Genre:  Simulation

FTL: Faster Than Light Walkthrough

Apr 3, 2014

FTL is a spaceship command strategy game with rougelike elements by Subset Games. Gamezebo’s strategy guide will give you all of the tips and tricks you’ll need to brave the void of space and defeat the incredibly difficult closing chapter of the game.


FTL: Faster Than Light

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Evil Genius Online Review: Everybody wants to rule the world

Apr 1, 2014

To be blunt, Tears for Fears got it wrong. I wouldn’t want to rule the world in its current state. It’s just too much hassle. Now if I could do it in the style of a James Bond villain, well, that’s a different story. Evil Genius Online helps you do just that, assembling an army of henchmen and an array of cool gizmos fit for global domination. It’s all done with a wink, helping elevate what is otherwise a pretty average social game experience.

If that opening paragraph gave you thoughts of Gru from the first Despicable Me or the Monarch from Venture Bros., you’re on the right track. That’s if you didn’t play the original Evil Genius, the PC game released back in 2004. In any case, Evil Genius Online gives you an abandoned government silo, an ambitious assistant named Penny Foxworth and a couple of Minions to get your career as a criminal mastermind underway.

Evil Genius Online

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Evil Genius Online Walkthrough

Mar 31, 2014

Evil Genius Online is an online strategy game from Rebellion. Gamezebo’s quick start guide will provide you with some tips and hints to brave the skies and last as long as possible in this punishing arcade experience.


Evil Genius Online

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Bridge Constructor Review: London Bridge is falling down AND IT'S ALL YOUR FAULT

Mar 14, 2014

Bridge Constructor by HeadUp Games is a bridge-building mobile game that lets you exercise your physics prowess. It also offers a strong, important reminder: Not everyone is cut out for building bridges. It's OK for a bridge to fall apart on your screen, but in real life, smiling sheepishly and shrugging while cars plummet into ravines simply isn't acceptable.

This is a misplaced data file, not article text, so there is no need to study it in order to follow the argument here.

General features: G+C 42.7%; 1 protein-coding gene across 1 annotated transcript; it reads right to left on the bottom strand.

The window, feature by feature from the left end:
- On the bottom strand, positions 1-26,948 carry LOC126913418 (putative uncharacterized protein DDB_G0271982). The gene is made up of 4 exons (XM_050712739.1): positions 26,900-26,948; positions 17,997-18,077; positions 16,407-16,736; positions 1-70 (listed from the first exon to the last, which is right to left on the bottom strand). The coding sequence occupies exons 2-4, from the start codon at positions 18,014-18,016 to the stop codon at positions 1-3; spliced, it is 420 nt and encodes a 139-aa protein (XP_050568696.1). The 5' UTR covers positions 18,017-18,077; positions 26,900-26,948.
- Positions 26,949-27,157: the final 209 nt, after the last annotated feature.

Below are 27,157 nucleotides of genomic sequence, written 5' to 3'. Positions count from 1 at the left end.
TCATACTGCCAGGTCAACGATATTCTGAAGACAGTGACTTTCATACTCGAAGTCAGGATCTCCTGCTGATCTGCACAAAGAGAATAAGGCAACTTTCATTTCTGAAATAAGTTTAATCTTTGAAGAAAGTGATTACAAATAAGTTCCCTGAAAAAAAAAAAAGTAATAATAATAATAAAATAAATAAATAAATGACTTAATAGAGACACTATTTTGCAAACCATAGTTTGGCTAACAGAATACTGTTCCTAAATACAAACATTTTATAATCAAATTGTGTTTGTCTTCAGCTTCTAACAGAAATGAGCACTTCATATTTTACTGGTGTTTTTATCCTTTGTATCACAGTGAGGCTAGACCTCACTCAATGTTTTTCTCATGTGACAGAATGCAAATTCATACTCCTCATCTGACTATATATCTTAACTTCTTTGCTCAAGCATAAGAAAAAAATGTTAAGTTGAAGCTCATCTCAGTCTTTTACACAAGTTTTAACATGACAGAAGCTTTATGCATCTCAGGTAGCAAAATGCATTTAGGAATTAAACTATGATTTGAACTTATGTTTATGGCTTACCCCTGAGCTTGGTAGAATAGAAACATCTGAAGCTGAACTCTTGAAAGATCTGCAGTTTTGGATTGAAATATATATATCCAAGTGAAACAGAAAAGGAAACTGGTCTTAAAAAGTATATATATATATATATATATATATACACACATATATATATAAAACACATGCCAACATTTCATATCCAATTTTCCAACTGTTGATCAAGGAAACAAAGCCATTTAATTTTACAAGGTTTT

So, if you don't know anything about engineering, is it still worth giving Bridge Constructor a go? Sure it is. The game challenges you to build serviceable bridges. There's no need for them to pass any hoity-toity government inspections. If the whole shebang collapses but the cars driving across manage to outrun the destruction, the point's still yours. No jail time!

Bridge Constructor

Each level of Bridge Constructor offers up a gap that must be bridged (it turns out an earthquake has shaken all the world's previous bridges to dust). Your supplies include concrete gates, girders, cables, and plain old wood. 

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Bridge Constructor Walkthrough

Mar 13, 2014

Bridge Constructor is a bridge building / physics game from HeadUp Media. In this game, you use different materials to build bridges that must be stable enough to support the weight of trucks and cars.  Gamezebo’s walkthrough will provide you with some tips and hints that will help you build bridges that don't cause too many casualties.

Bridge Constructor

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Out There Walkthrough

Mar 5, 2014

Out There is a space exploration sim from Mi-Clos Studio. Gamezebo’s quick start guide will provide you with some tips and hints to help you survive the dangers of space.

Out There

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Out There Review: By the luck of the stars

Feb 27, 2014

It's three in the morning and I'm trying to get back to Earth as quickly as I can. My oxygen is in short supply, and soon I will suffocate if I don't find a planet with an adequate atmosphere to refill it. Speaking of supplies, I had to scrap half of my gear, including my radar, in order to get the parts necessary to repair my ship's hull after a near fatal encounter with space debris in the last star system. So without the aid of radar, I'm blindly flying to the closest system: the only system my remaining wisps of fuel would allow me to get to. I have no idea what awaits, but I'm hoping for a planet rich in oxygen, with friendly natives, and ample with the resources and fuel that I need to continue my journey.

In the deep space of Out There, luck, much like oxygen, is in short supply. I come out of my jump, just short of a black hole; a dead end. I don't have enough fuel for another jump, not that I have enough oxygen to live long enough to even attempt another jump. So, it looks like I won't be making it home.

Out There

Out There is an unfair and frustrating game. But it's also engaging and fun, at the same time. It is a game where players will curse their luck as often as they will praise it. Players opposed to gambling may be a bit turned away by Out There, as the game relies on luck pretty heavily. But then again, the life of a space explorer would more than likely heavily depend on luck. It's all part of the job.